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It is a pleasure to see you in your place, Madam Deputy Speaker. I refer hon. Members to my entry in the Register of Members’ Financial Interests as a trustee of the charity Patient Safety Watch. I also wish to correct a detail in the last speech I gave in the House in which I said there were four instances of wrong site surgery every day; I should have said every week. It is still an enormous number, but it is important to get the record absolutely right.
I congratulate the Health Secretary on putting the NHS front and centre of the Government’s agenda. When I was in his job, I fought two general elections with Prime Ministers who were rather keen not to talk about the NHS. The second of the two did want to talk about the social care system, and I think both of us, with the benefit of hindsight, rather regret that. But if the Conservatives want to be the party of NHS, we have to talk about it, and my right hon. Friend is doing precisely that.
I thank my right hon. Friend for putting into law the deal for the future of the NHS that I negotiated in May 2018. It is the challenge of the holder of his job—formerly mine—to stand at the Dispatch Box and constantly say that the NHS has enough money, when in reality it very rarely does. One of the most difficult challenges for Health Secretaries of all parties is meeting people who are denied access to a medicine that is not available on the NHS. He did that with the Orkambi families just before the election, and he did a brilliant job in securing access to that medicine, which will transform the lives of many families. I hope that he will now use the same magic to get access to Kuvan for sufferers of phenylketonuria, including Holly and Callum, the children of my constituent Caroline Graham, who kindly agreed to a meeting.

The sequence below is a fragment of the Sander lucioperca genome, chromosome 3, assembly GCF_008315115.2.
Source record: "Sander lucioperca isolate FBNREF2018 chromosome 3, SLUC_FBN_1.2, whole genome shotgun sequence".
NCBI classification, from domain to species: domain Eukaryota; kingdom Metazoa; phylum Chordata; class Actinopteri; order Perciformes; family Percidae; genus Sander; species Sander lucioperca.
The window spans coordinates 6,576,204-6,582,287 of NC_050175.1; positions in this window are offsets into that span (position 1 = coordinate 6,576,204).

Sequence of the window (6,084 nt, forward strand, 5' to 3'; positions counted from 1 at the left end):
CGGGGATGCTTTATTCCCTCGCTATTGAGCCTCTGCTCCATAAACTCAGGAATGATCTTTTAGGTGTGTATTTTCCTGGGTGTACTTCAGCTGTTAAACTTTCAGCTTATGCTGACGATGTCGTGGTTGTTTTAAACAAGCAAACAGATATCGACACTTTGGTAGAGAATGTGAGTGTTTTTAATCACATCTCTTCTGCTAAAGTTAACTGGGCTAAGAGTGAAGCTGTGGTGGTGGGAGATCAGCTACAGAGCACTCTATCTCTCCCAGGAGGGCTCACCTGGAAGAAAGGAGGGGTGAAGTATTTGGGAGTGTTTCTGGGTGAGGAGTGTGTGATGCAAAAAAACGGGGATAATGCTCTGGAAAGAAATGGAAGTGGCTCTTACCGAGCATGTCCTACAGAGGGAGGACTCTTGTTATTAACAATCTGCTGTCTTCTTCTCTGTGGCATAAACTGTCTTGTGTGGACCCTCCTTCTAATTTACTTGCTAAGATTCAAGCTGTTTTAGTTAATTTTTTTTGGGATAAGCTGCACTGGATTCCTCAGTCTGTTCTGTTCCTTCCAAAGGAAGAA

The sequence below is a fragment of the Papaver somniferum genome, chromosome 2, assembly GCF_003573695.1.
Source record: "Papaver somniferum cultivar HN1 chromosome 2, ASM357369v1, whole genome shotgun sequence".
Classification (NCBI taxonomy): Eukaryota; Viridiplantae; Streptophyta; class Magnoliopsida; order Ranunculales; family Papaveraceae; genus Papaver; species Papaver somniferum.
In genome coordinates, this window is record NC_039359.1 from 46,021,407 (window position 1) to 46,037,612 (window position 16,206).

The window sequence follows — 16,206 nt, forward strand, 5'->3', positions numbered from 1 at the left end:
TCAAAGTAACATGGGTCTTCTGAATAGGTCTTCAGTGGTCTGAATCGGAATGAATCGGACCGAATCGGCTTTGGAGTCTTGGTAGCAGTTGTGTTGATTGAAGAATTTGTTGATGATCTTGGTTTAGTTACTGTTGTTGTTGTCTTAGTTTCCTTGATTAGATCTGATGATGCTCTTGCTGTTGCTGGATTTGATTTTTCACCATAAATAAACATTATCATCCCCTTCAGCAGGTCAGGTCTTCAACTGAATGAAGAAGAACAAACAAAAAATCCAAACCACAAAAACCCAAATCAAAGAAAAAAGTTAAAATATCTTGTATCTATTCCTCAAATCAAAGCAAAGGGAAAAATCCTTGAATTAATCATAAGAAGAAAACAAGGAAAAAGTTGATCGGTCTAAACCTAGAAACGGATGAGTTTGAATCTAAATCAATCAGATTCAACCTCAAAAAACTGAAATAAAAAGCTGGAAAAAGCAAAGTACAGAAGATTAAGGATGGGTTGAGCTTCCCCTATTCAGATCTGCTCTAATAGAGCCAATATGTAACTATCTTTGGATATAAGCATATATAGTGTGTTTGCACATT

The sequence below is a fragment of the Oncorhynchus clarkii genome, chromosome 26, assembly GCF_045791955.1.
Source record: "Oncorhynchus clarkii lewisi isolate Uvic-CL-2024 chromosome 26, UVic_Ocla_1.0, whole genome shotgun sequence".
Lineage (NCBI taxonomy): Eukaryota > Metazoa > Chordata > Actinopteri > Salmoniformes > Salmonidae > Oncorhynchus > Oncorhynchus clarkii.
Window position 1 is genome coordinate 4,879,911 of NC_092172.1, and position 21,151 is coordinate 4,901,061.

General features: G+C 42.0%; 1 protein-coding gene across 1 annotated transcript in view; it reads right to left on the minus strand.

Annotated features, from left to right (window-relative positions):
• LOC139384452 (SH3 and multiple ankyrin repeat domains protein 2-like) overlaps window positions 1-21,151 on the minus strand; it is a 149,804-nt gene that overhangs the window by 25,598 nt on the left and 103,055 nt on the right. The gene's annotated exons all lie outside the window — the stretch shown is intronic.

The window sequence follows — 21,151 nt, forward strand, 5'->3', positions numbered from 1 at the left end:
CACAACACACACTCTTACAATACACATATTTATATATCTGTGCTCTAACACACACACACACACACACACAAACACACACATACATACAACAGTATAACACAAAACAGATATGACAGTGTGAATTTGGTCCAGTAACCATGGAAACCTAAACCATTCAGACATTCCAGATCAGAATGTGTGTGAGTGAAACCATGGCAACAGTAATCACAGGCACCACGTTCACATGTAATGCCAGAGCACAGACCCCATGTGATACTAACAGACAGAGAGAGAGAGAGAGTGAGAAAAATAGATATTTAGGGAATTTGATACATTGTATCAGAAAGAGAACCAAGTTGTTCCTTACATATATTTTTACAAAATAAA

On funding, the central issue of this debate has been whether the amount the Government propose is enough. The facts are relatively straightforward: we spend 9.7% of our GDP on healthcare, and the EU average is 9.9%—almost the same. Our spending is almost identical to the OECD average and slightly less than that of the majority of G7 countries. Those numbers only reflect the situation today, though. We are in the first year of a five-year programme whereby spending on the NHS will rise by about double the growth in GDP, so we are heading toward being in the top quartile of spenders on health as a proportion of GDP among developed countries. That is a significant increase.